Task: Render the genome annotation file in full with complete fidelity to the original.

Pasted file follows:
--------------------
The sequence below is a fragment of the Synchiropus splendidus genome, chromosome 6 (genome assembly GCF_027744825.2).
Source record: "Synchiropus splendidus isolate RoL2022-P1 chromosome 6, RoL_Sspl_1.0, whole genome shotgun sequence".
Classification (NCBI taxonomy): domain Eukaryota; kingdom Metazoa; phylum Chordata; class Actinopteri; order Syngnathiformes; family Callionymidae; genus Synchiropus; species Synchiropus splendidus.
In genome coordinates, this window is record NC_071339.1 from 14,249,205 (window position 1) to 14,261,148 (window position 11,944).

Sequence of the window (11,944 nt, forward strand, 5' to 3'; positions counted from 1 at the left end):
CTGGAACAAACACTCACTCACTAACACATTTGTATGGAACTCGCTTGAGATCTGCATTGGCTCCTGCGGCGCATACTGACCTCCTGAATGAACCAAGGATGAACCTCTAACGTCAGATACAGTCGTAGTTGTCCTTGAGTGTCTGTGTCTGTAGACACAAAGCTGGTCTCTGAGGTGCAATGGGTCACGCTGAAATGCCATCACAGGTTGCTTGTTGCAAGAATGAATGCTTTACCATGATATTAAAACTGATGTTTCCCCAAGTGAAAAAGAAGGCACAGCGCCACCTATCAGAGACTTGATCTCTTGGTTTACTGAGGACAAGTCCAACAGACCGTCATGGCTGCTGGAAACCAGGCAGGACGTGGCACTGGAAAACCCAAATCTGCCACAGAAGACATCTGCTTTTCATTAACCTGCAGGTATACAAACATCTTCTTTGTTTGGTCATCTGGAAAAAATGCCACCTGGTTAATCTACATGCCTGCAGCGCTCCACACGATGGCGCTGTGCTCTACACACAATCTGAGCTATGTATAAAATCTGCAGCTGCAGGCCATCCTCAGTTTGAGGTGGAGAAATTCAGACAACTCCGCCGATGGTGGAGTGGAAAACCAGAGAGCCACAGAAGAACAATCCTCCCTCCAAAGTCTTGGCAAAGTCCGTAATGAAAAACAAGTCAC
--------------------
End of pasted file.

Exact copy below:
The sequence below is a fragment of the Synchiropus splendidus genome, chromosome 6 (genome assembly GCF_027744825.2).
Source record: "Synchiropus splendidus isolate RoL2022-P1 chromosome 6, RoL_Sspl_1.0, whole genome shotgun sequence".
Classification (NCBI taxonomy): domain Eukaryota; kingdom Metazoa; phylum Chordata; class Actinopteri; order Syngnathiformes; family Callionymidae; genus Synchiropus; species Synchiropus splendidus.
In genome coordinates, this window is record NC_071339.1 from 14,249,205 (window position 1) to 14,261,148 (window position 11,944).

Sequence of the window (11,944 nt, forward strand, 5' to 3'; positions counted from 1 at the left end):
CTGGAACAAACACTCACTCACTAACACATTTGTATGGAACTCGCTTGAGATCTGCATTGGCTCCTGCGGCGCATACTGACCTCCTGAATGAACCAAGGATGAACCTCTAACGTCAGATACAGTCGTAGTTGTCCTTGAGTGTCTGTGTCTGTAGACACAAAGCTGGTCTCTGAGGTGCAATGGGTCACGCTGAAATGCCATCACAGGTTGCTTGTTGCAAGAATGAATGCTTTACCATGATATTAAAACTGATGTTTCCCCAAGTGAAAAAGAAGGCACAGCGCCACCTATCAGAGACTTGATCTCTTGGTTTACTGAGGACAAGTCCAACAGACCGTCATGGCTGCTGGAAACCAGGCAGGACGTGGCACTGGAAAACCCAAATCTGCCACAGAAGACATCTGCTTTTCATTAACCTGCAGGTATACAAACATCTTCTTTGTTTGGTCATCTGGAAAAAATGCCACCTGGTTAATCTACATGCCTGCAGCGCTCCACACGATGGCGCTGTGCTCTACACACAATCTGAGCTATGTATAAAATCTGCAGCTGCAGGCCATCCTCAGTTTGAGGTGGAGAAATTCAGACAACTCCGCCGATGGTGGAGTGGAAAACCAGAGAGCCACAGAAGAACAATCCTCCCTCCAAAGTCTTGGCAAAGTCCGTAATGAAAAACAAGTCAC